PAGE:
There, Leinart had a reputation as a "9-to-5" guy and "pretty boy", and carried the same derisive tag of "celebrity quarterback" that draft classmate Vince Young had. You could argue, of course, that with just 17 starts as a Cardinal, he didn't have a great chance to distinguish himself, particularly after it became clear Kurt Warner was the better option. But he didn't do much in the playing time he did get -- throwing 14 touchdowns and 20 picks, and completing 57.1 percent of his passes -- to merit more chances.

And the numbers might not be harsh enough for how he was viewed by scouts and coaches then. As one NFC personnel executive described how defenses would attack Leinart in Arizona: "He is gun shy, so hit him early, and it's over." That said, the exec continued, "He does have talent around him (in Houston), and that will help."

The point brings us back to the original line of reasoning -- how the environment and team structure around a quarterback is so important.

It's really too bad that now, given the right mix around him, we probably won't get to see Schaub -- statistically one of the most productive QBs of the past half-decade -- with the advantages a lot of his peers have had. On the other hand, Leinart gets his shot, and maybe the final one he'll get, to prove there was a reason he came off the board in the top 10 just five years ago.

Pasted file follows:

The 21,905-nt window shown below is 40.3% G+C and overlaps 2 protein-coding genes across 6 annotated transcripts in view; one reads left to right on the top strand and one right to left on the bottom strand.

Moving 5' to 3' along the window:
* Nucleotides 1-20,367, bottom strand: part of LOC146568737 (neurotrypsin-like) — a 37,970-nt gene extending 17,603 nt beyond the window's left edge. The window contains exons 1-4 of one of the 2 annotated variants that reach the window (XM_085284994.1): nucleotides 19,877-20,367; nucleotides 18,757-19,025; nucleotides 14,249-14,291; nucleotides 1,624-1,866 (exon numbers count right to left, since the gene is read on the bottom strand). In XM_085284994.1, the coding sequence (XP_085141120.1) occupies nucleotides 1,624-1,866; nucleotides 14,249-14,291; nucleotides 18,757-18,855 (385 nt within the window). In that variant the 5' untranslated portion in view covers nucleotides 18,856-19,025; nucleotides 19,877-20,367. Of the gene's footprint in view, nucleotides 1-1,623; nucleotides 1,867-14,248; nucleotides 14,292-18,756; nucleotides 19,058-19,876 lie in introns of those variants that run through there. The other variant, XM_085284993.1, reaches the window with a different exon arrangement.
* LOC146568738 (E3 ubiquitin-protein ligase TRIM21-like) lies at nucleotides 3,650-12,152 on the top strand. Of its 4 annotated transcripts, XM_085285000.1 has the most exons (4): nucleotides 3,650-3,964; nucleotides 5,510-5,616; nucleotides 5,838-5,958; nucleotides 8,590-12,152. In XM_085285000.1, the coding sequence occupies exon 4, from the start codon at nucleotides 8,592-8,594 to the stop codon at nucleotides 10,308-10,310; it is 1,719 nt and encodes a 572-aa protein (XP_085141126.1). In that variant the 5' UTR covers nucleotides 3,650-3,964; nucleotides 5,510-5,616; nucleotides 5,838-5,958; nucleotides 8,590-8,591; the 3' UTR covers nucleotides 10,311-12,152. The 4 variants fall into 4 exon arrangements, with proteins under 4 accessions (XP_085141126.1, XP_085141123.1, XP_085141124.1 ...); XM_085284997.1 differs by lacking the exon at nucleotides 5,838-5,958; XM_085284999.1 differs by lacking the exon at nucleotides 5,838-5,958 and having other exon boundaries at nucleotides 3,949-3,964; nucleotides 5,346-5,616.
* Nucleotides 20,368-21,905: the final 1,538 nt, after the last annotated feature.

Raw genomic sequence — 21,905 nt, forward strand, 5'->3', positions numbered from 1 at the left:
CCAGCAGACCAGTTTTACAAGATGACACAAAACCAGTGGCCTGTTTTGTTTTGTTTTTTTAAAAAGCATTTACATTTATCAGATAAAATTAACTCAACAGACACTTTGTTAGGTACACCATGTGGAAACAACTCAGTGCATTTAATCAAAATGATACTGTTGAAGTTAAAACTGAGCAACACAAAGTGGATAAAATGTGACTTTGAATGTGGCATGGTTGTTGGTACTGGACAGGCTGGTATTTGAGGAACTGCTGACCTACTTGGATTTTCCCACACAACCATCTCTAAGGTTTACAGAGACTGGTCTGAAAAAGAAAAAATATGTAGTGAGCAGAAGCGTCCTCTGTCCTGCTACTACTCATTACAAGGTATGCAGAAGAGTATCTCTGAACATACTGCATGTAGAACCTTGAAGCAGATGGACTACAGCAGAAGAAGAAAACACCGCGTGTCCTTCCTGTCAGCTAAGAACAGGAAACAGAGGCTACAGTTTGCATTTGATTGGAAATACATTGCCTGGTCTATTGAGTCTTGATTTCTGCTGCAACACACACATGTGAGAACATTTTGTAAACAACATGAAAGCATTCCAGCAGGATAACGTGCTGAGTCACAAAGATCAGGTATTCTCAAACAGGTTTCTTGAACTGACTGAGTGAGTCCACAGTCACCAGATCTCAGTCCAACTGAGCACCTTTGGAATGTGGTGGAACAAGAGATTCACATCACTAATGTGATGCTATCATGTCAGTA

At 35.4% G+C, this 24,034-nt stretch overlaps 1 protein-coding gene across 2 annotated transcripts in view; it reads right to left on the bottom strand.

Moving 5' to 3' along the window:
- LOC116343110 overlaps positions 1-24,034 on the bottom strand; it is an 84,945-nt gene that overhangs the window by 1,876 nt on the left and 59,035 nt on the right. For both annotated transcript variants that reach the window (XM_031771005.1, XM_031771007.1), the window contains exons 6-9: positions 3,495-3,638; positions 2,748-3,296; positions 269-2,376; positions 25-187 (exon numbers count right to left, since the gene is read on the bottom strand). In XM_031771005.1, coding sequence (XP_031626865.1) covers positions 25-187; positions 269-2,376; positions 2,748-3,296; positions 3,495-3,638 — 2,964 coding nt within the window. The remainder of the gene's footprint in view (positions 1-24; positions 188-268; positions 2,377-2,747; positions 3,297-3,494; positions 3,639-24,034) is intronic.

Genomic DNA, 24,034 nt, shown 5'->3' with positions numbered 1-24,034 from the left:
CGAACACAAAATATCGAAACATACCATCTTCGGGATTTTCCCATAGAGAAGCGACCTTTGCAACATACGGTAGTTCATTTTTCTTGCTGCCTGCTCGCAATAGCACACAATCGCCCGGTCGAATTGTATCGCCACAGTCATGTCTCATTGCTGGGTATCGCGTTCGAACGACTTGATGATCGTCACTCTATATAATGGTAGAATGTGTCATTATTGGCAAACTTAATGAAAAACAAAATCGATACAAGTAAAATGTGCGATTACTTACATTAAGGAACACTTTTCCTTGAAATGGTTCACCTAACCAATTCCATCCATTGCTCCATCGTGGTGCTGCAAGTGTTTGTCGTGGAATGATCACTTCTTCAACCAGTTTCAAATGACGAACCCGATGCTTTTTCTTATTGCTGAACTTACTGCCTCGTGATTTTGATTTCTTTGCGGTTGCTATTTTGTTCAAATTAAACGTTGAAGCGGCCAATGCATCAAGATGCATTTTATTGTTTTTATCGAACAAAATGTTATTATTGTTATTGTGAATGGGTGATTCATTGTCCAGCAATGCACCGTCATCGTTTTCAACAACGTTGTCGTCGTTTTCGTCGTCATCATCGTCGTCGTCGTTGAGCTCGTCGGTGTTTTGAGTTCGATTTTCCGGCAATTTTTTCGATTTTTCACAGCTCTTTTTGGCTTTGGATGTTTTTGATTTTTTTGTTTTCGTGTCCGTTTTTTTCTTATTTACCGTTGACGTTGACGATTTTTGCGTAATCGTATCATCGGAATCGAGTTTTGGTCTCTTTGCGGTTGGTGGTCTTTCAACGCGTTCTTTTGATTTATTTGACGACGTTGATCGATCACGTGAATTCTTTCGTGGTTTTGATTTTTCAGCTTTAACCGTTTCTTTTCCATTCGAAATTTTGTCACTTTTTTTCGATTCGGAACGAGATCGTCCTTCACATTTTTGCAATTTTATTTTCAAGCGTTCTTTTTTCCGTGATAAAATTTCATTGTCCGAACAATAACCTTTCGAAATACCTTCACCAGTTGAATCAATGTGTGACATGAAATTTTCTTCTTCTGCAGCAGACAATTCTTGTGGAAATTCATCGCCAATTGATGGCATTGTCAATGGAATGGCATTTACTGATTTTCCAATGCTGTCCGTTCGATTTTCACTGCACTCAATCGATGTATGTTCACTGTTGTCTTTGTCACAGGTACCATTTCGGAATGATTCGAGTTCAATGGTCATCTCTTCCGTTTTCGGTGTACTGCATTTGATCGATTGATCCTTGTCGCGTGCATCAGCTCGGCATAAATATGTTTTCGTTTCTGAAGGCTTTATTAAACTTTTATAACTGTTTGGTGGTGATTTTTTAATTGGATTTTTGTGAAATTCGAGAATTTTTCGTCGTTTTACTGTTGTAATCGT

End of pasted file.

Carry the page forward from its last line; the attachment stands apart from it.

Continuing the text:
Sean Payton: Back where he belongs

Sean Payton returned to the sidelines Sunday for the first time since undergoing knee surgery.
Sean Payton returned to the sidelines Sunday for the first time since undergoing knee surgery. (John Bazemore/Associated Press)

For what it's worth, the Saints were 2-2 in the games Sean Payton was forced from the sideline, including the one in which tore his meniscus and broke his tibia. They're now 5-1 with their coach starting and finishing the game with them, on the field.

Circumstantial? Maybe. But the original plan, as most folks with the club had been apprised of it as late as Sunday morning, was for Payton to spend the Atlanta game in the booth and return to the sideline following the team's Week 11 bye. And the fact that he pushed it to be on field at the Georgia Dome is a pretty strong indication of how valued he is down there.

Following the team's win, defensive end Will Smith joked that Payton "talks too much," and there might've been some people who were happy to have him upstairs.